But religious perspectives would enrich our discussion of law and offer our students perspectives they currently lack. For example, centuries of Christian reflection exist on many legal questions, in areas as diverse as contracts, criminal law, torts, property, legal ethics, and, of course, church and state. Few American law professors think to ask, though, what Christian learning has to say about these questions, and doing so would not be a good career move. With a few notable exceptions, elite law reviews have little interest in articles exploring Christian ideas about law, especially ideas that seem to align with a politically conservative perspective. Indeed, one recent study argues that articles that portray religion in a positive light tend to appear in less prestigious journals than articles that portray religion more negatively. For law professors to get their ideas heard, they must make themselves “part of the conversation,” and writing about religious perspectives is not a good way to do that.

Read it all. 

This is the future for us. This is the world in which we orthodox Christians are raising our kids. We keep fighting in ordinary politics as we can, but it is a fighting retreat. Go deep into the forest of the faith, and prepare for the long siege. As I noted here earlier this year, Ernst Junger wrote, of the “forest passage”:

When all institutions have become equivocal or even disreputable, and when open prayers are heard even in churches not for the persecuted but for the persecutors, at this point moral responsibility passes into the hands of individuals, or, more accurately, into the hands of any still unbroken individuals.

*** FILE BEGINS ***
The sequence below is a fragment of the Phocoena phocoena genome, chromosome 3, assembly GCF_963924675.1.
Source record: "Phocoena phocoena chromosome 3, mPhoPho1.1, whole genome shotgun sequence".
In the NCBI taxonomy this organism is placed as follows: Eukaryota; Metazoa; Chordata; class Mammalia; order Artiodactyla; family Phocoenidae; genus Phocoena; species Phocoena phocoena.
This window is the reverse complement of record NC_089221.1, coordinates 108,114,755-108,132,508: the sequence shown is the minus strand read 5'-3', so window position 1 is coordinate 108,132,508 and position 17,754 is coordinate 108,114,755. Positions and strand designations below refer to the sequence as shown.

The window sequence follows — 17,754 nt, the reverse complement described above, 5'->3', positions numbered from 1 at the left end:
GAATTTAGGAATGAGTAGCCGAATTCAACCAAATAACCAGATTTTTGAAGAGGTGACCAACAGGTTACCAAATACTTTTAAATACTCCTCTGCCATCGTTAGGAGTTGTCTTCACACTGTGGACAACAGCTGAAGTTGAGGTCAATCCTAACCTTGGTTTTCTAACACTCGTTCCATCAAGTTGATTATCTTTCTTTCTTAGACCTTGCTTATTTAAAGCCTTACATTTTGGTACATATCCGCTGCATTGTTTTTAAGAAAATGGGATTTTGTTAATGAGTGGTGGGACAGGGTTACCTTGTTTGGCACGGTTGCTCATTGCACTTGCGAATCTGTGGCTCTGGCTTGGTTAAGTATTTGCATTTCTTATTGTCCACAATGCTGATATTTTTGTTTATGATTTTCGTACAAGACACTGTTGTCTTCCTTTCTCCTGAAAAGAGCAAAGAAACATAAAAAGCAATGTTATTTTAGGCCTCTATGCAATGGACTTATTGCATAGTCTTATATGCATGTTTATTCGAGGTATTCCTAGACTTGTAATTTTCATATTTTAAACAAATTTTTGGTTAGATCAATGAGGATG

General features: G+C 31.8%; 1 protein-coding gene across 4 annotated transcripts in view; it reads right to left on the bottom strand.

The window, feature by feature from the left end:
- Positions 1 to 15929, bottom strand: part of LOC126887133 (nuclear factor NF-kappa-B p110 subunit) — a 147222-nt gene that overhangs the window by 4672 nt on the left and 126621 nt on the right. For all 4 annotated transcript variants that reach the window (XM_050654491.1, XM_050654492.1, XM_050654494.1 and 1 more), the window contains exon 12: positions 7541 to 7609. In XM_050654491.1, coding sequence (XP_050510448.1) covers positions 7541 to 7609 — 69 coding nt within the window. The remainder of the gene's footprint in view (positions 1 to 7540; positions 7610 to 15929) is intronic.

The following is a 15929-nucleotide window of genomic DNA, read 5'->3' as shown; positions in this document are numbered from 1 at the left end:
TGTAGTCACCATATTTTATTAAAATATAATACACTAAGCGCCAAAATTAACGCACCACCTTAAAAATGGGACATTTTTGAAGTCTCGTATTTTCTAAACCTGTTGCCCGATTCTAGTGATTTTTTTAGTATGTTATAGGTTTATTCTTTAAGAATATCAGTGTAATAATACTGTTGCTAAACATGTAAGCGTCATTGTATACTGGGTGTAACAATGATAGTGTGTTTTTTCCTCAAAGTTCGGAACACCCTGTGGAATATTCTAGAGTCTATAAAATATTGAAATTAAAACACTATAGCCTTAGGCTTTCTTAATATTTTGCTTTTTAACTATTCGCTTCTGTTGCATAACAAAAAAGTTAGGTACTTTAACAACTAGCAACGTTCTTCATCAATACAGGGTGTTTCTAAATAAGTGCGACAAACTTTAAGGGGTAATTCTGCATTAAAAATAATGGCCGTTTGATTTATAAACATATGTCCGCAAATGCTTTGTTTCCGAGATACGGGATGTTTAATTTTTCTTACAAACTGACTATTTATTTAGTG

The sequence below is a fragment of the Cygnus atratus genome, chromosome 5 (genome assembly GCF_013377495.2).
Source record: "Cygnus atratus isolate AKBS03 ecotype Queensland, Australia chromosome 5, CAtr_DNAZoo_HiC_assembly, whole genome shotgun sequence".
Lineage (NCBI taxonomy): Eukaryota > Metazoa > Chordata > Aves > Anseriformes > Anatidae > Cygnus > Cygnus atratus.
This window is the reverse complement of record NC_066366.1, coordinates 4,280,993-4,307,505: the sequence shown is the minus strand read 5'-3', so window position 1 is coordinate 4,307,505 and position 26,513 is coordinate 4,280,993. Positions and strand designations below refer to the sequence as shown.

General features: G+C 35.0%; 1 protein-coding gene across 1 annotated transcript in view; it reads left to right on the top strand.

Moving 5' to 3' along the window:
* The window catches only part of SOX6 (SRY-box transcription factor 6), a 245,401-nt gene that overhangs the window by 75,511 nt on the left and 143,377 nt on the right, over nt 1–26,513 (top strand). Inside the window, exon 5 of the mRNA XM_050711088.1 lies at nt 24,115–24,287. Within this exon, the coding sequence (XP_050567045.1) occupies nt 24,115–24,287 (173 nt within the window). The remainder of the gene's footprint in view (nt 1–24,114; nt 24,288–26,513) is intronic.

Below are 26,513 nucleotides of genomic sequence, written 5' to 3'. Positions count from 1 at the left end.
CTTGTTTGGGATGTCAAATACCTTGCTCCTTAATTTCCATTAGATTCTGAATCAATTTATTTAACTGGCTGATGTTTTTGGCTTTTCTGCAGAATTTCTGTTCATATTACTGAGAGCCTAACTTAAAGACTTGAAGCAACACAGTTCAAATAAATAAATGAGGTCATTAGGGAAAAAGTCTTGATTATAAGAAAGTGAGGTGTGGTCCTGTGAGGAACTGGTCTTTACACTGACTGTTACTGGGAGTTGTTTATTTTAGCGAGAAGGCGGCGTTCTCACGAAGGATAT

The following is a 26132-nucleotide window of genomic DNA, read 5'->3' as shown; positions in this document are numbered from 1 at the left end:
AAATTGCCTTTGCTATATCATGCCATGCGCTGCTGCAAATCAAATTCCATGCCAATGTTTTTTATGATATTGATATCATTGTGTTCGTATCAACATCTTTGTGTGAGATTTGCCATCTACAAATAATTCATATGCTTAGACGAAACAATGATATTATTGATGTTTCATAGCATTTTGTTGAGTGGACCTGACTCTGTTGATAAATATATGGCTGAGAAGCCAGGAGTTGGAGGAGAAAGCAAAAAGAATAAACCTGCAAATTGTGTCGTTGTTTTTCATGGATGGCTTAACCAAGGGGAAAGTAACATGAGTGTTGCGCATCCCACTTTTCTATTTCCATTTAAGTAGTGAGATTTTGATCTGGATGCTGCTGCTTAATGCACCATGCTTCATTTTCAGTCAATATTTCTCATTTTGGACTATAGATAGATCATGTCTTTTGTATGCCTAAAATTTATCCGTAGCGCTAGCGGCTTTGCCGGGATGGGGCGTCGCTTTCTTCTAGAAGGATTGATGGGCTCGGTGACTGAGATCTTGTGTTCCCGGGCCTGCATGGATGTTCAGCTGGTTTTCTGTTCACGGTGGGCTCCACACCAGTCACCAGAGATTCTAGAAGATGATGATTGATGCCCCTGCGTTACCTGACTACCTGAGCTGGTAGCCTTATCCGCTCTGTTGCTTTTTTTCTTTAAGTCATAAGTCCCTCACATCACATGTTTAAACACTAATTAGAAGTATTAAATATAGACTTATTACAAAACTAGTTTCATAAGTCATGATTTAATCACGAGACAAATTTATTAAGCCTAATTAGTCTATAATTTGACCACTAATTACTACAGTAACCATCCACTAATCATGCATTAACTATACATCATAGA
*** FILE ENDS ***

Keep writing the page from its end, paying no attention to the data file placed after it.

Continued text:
Wake up, people! What’s it going to take?

UPDATE: A Czech reader emails to say that maybe US Christians should withdraw from politics:

Pre 1989, especially in the late 80s, Czechoslovakia experienced a high rate of conversions of young atheists to Catholicism (to the chagrin of their parents). Nearly all my classmates at my university were catechized and baptized in their early 20s. Some of them even selected a semi-monastic lifestyle. Why? Because it was obvious that the Christians around them — the despised, ridiculed, and oppressed class with zero political power — had something they did not have but desired. As soon as the Church returned to the political arena, the trend reversed immediately. If American Christians did not have a hold on politics for the last two centuries but lived as Christians, you would not be having this discussion. Honestly, this is a self-inflicted wound.